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A cautionary tale to young doctors looking to take on medicine’s culture of abuse

In 2016, Yumna Moosa took to social media to rally young doctors against medicine’s culture of bullying. Now, she’s not sure she’d do it again.


Over the past two years, I have powerfully experienced how unnecessarily destructive it is for doctors to operate in a rigid professional hierarchy – and discovered how far the institutions that regulate the medical practice will go to defend this system.

In June 2015, I completed a feedback form in my internship logbook after a two-month rotation at Durban’s Addington Hospital. I mentioned that on-duty senior doctors were not available after midnight to support junior doctors. I also criticised the department’s tolerance of sexual harassment and racism after I had complained but was advised that nothing was likely to change.

The comments were intended to be constructive, but the response was disproportionately defensive. I was instructed to destroy the logbook and when I didn’t I was labelled a grossly incompetent doctor who was creating a smokescreen to hide my deficiencies. I was ordered to repeat my training and prevented from taking up a new job as a medical officer.

During my two years as an intern, my record had been spotless, so I appealed the decision through the Health Professions Council of South Africa (HPCSA). Eventually, the decision was overturned and I was allowed to register as a medical officer. The HPCSA also found that the doctors involved in my case should be investigated by its ombudsman for professional misconduct.

Last year, I decided to make a YouTube video about what had happened to show that threats to junior doctors are real but can be overcome. I had felt isolated for many months and wanted to encourage others who might be in the same position.

I wanted something good to come out of what had happened to me to justify the trauma.

The video met with a strong, positive response and I was contacted by hundreds of people who had faced similar situations. Where such threats were ongoing, I provided support, including to some at Addington Hospital who continue to deal with extreme bullying.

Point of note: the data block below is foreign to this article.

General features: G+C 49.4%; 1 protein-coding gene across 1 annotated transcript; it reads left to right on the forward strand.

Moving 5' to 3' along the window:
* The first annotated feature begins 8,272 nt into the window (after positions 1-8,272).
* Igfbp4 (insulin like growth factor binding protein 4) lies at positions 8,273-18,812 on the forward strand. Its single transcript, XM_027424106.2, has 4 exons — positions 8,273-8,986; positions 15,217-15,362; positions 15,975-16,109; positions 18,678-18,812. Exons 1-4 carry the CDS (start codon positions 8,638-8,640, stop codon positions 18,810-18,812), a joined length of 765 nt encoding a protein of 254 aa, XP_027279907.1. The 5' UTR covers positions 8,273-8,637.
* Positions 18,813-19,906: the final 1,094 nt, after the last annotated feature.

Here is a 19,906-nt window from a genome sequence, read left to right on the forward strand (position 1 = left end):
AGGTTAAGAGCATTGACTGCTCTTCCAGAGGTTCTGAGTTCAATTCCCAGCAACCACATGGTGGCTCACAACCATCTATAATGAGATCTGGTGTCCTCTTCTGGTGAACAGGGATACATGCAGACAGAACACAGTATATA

There was reason for hope.

In January, I appeared before an HPCSA preliminary inquiry committee as investigations continued into the conduct of the doctors who had supervised me at Addington. I played aloud one of the recordings I had submitted in my original appeal – the one in which my supervisor threatens me with arrest if I don’t throw away my logbook. He instructs me to lie about what happened and says he will blackmail me with that lie if I try to retract it.

The audio file was part of a small mountain of evidence I submitted to the HPCSA. It seemed to me that clear cases of professional misconduct could be made against at least two of the Addington doctors involved.

But the HPCSA has informed me that I was mistaken.

The committee did not dispute the facts I presented but, rather than focus its attention on the threats and career sabotage by senior staff, it asked what I had done to provoke the attack.

The chairperson suggested that it was I who should be apologising to my seniors for what happened. The HPCSA has now closed the inquiry, stating that my supervisors “remain ethical, clinical [sic] and professional”.